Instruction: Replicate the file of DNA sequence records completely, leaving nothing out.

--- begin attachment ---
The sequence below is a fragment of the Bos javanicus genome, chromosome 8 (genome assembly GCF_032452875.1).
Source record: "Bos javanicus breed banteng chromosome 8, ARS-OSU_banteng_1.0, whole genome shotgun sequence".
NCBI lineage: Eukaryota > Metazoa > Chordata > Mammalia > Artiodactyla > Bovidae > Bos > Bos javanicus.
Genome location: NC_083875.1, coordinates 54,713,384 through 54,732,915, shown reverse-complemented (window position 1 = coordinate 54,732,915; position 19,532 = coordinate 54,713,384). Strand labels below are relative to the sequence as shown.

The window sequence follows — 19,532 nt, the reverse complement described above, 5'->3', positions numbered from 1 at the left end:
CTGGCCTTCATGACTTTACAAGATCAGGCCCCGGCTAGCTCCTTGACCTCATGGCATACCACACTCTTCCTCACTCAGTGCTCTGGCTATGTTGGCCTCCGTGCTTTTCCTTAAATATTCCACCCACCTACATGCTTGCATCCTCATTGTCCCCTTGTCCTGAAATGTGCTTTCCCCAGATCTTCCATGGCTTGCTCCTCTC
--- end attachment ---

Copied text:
The sequence below is a fragment of the Bos javanicus genome, chromosome 8 (genome assembly GCF_032452875.1).
Source record: "Bos javanicus breed banteng chromosome 8, ARS-OSU_banteng_1.0, whole genome shotgun sequence".
NCBI lineage: Eukaryota > Metazoa > Chordata > Mammalia > Artiodactyla > Bovidae > Bos > Bos javanicus.
Genome location: NC_083875.1, coordinates 54,713,384 through 54,732,915, shown reverse-complemented (window position 1 = coordinate 54,732,915; position 19,532 = coordinate 54,713,384). Strand labels below are relative to the sequence as shown.

The window sequence follows — 19,532 nt, the reverse complement described above, 5'->3', positions numbered from 1 at the left end:
CTGGCCTTCATGACTTTACAAGATCAGGCCCCGGCTAGCTCCTTGACCTCATGGCATACCACACTCTTCCTCACTCAGTGCTCTGGCTATGTTGGCCTCCGTGCTTTTCCTTAAATATTCCACCCACCTACATGCTTGCATCCTCATTGTCCCCTTGTCCTGAAATGTGCTTTCCCCAGATCTTCCATGGCTTGCTCCTCTC